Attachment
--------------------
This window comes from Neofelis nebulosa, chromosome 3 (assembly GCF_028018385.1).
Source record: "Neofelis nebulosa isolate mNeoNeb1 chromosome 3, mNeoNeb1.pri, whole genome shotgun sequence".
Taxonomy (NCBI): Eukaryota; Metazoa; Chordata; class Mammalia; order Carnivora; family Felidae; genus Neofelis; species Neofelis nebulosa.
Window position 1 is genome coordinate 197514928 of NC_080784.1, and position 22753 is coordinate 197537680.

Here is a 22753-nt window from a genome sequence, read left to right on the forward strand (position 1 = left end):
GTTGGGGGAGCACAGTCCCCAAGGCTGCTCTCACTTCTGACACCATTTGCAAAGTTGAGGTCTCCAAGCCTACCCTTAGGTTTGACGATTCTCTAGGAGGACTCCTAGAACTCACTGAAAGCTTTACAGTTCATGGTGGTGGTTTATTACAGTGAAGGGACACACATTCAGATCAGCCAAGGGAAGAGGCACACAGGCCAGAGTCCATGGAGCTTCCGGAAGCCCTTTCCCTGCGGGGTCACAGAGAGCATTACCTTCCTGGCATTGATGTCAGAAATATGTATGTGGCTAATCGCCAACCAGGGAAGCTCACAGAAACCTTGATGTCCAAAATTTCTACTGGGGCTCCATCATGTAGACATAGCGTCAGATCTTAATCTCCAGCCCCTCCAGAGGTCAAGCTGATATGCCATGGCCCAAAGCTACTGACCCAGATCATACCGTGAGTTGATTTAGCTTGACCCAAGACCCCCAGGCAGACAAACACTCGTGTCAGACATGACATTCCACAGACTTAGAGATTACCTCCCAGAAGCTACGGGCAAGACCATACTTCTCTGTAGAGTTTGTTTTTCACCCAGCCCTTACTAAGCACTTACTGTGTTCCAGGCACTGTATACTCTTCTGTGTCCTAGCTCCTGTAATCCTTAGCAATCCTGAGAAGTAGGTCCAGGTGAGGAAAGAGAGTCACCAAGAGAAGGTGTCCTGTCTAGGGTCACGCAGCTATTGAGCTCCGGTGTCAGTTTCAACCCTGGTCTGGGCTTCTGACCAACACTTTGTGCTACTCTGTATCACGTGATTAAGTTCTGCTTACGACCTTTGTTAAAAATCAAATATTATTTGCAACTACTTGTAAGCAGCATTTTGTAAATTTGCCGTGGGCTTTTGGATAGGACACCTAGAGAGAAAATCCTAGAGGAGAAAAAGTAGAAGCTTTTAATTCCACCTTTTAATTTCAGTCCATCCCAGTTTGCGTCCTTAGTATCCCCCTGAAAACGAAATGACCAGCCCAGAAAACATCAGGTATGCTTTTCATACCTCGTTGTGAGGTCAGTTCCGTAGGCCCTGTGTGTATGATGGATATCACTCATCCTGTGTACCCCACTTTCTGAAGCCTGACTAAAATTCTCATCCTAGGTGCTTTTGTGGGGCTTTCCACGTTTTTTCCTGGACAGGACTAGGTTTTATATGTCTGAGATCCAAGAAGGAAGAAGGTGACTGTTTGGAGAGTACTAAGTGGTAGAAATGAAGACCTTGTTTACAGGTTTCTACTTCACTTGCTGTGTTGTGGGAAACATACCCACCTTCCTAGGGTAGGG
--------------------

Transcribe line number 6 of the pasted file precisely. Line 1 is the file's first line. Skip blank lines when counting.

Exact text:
GTTGGGGGAGCACAGTCCCCAAGGCTGCTCTCACTTCTGACACCATTTGCAAAGTTGAGGTCTCCAAGCCTACCCTTAGGTTTGACGATTCTCTAGGAGGACTCCTAGAACTCACTGAAAGCTTTACAGTTCATGGTGGTGGTTTATTACAGTGAAGGGACACACATTCAGATCAGCCAAGGGAAGAGGCACACAGGCCAGAGTCCATGGAGCTTCCGGAAGCCCTTTCCCTGCGGGGTCACAGAGAGCATTACCTTCCTGGCATTGATGTCAGAAATATGTATGTGGCTAATCGCCAACCAGGGAAGCTCACAGAAACCTTGATGTCCAAAATTTCTACTGGGGCTCCATCATGTAGACATAGCGTCAGATCTTAATCTCCAGCCCCTCCAGAGGTCAAGCTGATATGCCATGGCCCAAAGCTACTGACCCAGATCATACCGTGAGTTGATTTAGCTTGACCCAAGACCCCCAGGCAGACAAACACTCGTGTCAGACATGACATTCCACAGACTTAGAGATTACCTCCCAGAAGCTACGGGCAAGACCATACTTCTCTGTAGAGTTTGTTTTTCACCCAGCCCTTACTAAGCACTTACTGTGTTCCAGGCACTGTATACTCTTCTGTGTCCTAGCTCCTGTAATCCTTAGCAATCCTGAGAAGTAGGTCCAGGTGAGGAAAGAGAGTCACCAAGAGAAGGTGTCCTGTCTAGGGTCACGCAGCTATTGAGCTCCGGTGTCAGTTTCAACCCTGGTCTGGGCTTCTGACCAACACTTTGTGCTACTCTGTATCACGTGATTAAGTTCTGCTTACGACCTTTGTTAAAAATCAAATATTATTTGCAACTACTTGTAAGCAGCATTTTGTAAATTTGCCGTGGGCTTTTGGATAGGACACCTAGAGAGAAAATCCTAGAGGAGAAAAAGTAGAAGCTTTTAATTCCACCTTTTAATTTCAGTCCATCCCAGTTTGCGTCCTTAGTATCCCCCTGAAAACGAAATGACCAGCCCAGAAAACATCAGGTATGCTTTTCATACCTCGTTGTGAGGTCAGTTCCGTAGGCCCTGTGTGTATGATGGATATCACTCATCCTGTGTACCCCACTTTCTGAAGCCTGACTAAAATTCTCATCCTAGGTGCTTTTGTGGGGCTTTCCACGTTTTTTCCTGGACAGGACTAGGTTTTATATGTCTGAGATCCAAGAAGGAAGAAGGTGACTGTTTGGAGAGTACTAAGTGGTAGAAATGAAGACCTTGTTTACAGGTTTCTACTTCACTTGCTGTGTTGTGGGAAACATACCCACCTTCCTAGGGTAGGG